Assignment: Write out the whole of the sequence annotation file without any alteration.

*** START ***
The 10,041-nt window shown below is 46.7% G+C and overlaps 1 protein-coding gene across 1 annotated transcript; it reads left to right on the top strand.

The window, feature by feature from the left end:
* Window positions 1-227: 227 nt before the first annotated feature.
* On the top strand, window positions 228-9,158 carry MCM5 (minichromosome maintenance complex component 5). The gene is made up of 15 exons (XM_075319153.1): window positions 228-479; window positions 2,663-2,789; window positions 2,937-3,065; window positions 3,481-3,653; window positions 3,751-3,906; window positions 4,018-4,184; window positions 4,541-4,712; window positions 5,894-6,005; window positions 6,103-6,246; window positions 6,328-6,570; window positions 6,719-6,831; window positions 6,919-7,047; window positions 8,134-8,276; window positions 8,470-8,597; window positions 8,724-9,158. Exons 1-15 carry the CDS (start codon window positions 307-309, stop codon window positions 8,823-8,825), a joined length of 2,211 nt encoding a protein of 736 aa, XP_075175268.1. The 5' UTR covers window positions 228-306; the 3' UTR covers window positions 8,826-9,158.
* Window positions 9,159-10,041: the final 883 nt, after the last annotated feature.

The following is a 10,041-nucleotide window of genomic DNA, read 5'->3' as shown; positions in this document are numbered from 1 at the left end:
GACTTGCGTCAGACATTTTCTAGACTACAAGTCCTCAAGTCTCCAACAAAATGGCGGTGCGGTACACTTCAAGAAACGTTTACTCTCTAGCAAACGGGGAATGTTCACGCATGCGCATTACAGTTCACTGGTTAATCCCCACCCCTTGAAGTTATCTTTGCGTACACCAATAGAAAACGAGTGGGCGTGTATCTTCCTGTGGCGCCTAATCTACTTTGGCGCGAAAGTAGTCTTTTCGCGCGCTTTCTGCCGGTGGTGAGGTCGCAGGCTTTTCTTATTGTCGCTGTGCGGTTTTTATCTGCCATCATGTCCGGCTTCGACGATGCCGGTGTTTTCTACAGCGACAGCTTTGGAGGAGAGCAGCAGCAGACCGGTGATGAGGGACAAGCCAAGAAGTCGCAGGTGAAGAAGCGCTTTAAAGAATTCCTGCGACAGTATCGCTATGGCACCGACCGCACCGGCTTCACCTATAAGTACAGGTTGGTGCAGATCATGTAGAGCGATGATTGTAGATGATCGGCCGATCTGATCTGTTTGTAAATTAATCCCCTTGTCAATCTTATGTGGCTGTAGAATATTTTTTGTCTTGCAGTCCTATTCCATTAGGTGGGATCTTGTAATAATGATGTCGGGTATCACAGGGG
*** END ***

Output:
The 10,041-nt window shown below is 46.7% G+C and overlaps 1 protein-coding gene across 1 annotated transcript; it reads left to right on the top strand.

The window, feature by feature from the left end:
* Window positions 1-227: 227 nt before the first annotated feature.
* On the top strand, window positions 228-9,158 carry MCM5 (minichromosome maintenance complex component 5). The gene is made up of 15 exons (XM_075319153.1): window positions 228-479; window positions 2,663-2,789; window positions 2,937-3,065; window positions 3,481-3,653; window positions 3,751-3,906; window positions 4,018-4,184; window positions 4,541-4,712; window positions 5,894-6,005; window positions 6,103-6,246; window positions 6,328-6,570; window positions 6,719-6,831; window positions 6,919-7,047; window positions 8,134-8,276; window positions 8,470-8,597; window positions 8,724-9,158. Exons 1-15 carry the CDS (start codon window positions 307-309, stop codon window positions 8,823-8,825), a joined length of 2,211 nt encoding a protein of 736 aa, XP_075175268.1. The 5' UTR covers window positions 228-306; the 3' UTR covers window positions 8,826-9,158.
* Window positions 9,159-10,041: the final 883 nt, after the last annotated feature.

The following is a 10,041-nucleotide window of genomic DNA, read 5'->3' as shown; positions in this document are numbered from 1 at the left end:
GACTTGCGTCAGACATTTTCTAGACTACAAGTCCTCAAGTCTCCAACAAAATGGCGGTGCGGTACACTTCAAGAAACGTTTACTCTCTAGCAAACGGGGAATGTTCACGCATGCGCATTACAGTTCACTGGTTAATCCCCACCCCTTGAAGTTATCTTTGCGTACACCAATAGAAAACGAGTGGGCGTGTATCTTCCTGTGGCGCCTAATCTACTTTGGCGCGAAAGTAGTCTTTTCGCGCGCTTTCTGCCGGTGGTGAGGTCGCAGGCTTTTCTTATTGTCGCTGTGCGGTTTTTATCTGCCATCATGTCCGGCTTCGACGATGCCGGTGTTTTCTACAGCGACAGCTTTGGAGGAGAGCAGCAGCAGACCGGTGATGAGGGACAAGCCAAGAAGTCGCAGGTGAAGAAGCGCTTTAAAGAATTCCTGCGACAGTATCGCTATGGCACCGACCGCACCGGCTTCACCTATAAGTACAGGTTGGTGCAGATCATGTAGAGCGATGATTGTAGATGATCGGCCGATCTGATCTGTTTGTAAATTAATCCCCTTGTCAATCTTATGTGGCTGTAGAATATTTTTTGTCTTGCAGTCCTATTCCATTAGGTGGGATCTTGTAATAATGATGTCGGGTATCACAGGGG